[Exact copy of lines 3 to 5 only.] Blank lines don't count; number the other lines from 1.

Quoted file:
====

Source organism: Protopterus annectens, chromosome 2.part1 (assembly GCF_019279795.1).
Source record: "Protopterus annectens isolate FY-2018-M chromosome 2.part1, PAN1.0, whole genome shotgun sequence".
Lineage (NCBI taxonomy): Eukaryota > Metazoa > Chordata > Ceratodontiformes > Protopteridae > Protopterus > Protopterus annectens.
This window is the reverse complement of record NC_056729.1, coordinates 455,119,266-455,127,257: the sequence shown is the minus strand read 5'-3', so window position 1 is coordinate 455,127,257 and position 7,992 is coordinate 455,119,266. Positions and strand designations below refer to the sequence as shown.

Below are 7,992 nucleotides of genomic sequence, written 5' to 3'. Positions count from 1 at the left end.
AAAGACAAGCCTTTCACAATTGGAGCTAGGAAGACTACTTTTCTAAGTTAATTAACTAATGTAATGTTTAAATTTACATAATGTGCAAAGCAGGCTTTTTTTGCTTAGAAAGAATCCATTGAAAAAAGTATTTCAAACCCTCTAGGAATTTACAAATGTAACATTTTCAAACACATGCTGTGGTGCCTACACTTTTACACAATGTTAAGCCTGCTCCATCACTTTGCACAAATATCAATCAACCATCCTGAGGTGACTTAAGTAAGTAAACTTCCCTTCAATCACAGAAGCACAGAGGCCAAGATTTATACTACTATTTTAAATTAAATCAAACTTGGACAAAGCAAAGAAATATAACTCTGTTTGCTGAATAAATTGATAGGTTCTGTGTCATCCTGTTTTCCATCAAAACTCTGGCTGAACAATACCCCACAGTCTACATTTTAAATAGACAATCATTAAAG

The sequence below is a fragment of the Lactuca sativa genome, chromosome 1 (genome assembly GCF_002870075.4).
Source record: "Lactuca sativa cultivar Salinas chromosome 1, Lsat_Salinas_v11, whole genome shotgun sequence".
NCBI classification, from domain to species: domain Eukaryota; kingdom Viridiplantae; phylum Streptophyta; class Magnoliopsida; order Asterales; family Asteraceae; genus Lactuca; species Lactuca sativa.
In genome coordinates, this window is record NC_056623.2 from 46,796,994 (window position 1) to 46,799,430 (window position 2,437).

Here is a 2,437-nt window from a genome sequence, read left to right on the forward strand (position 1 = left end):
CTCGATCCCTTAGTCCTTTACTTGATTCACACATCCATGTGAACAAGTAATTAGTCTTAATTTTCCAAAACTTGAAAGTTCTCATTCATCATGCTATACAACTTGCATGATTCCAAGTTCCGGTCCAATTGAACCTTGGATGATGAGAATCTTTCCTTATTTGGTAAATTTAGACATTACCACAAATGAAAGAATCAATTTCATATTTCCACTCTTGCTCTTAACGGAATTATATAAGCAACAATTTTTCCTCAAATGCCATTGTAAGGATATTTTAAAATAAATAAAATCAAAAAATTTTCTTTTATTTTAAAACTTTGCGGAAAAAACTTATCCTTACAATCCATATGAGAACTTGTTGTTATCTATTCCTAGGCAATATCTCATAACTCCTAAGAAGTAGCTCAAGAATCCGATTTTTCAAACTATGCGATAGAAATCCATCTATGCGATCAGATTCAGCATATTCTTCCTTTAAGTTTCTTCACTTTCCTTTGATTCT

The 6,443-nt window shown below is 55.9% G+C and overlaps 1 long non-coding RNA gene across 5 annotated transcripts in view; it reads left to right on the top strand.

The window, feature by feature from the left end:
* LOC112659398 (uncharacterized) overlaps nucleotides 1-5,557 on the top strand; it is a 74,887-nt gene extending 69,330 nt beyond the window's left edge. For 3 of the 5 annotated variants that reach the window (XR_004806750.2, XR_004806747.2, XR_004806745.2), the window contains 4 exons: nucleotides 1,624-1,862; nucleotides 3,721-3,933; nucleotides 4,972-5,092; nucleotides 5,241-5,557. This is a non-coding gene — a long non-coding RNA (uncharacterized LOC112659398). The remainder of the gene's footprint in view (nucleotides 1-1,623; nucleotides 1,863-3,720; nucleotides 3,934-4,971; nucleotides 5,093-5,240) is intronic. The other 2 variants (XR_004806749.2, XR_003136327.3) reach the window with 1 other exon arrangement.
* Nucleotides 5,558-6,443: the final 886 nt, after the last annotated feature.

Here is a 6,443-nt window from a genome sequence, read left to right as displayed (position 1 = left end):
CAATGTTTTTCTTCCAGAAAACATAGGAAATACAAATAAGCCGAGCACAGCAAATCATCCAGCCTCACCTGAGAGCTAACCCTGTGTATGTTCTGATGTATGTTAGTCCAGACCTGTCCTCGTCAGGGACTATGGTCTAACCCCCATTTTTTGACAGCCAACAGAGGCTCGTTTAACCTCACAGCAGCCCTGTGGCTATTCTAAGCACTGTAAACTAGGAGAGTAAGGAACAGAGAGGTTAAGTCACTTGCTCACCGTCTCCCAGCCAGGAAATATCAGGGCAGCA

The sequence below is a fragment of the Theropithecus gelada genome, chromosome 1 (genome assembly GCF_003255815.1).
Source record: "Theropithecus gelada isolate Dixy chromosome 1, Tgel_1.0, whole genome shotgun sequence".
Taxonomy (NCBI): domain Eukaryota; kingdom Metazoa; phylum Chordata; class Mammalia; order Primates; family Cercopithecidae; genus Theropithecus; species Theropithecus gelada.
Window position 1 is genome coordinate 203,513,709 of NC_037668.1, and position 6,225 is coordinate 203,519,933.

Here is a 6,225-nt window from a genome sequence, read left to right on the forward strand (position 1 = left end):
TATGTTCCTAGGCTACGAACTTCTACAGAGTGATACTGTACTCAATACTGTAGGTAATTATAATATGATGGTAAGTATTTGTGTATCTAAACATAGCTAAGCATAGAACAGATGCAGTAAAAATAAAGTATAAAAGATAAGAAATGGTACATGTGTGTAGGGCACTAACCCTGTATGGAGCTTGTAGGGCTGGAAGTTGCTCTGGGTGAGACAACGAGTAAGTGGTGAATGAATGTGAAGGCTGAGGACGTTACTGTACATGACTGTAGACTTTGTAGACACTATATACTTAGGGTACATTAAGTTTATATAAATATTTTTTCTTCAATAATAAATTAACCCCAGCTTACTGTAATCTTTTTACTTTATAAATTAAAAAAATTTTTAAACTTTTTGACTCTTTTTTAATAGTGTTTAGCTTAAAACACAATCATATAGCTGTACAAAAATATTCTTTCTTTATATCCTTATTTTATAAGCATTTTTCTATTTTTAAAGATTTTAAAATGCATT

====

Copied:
Lineage (NCBI taxonomy): Eukaryota > Metazoa > Chordata > Ceratodontiformes > Protopteridae > Protopterus > Protopterus annectens.
This window is the reverse complement of record NC_056729.1, coordinates 455,119,266-455,127,257: the sequence shown is the minus strand read 5'-3', so window position 1 is coordinate 455,127,257 and position 7,992 is coordinate 455,119,266. Positions and strand designations below refer to the sequence as shown.

Below are 7,992 nucleotides of genomic sequence, written 5' to 3'. Positions count from 1 at the left end.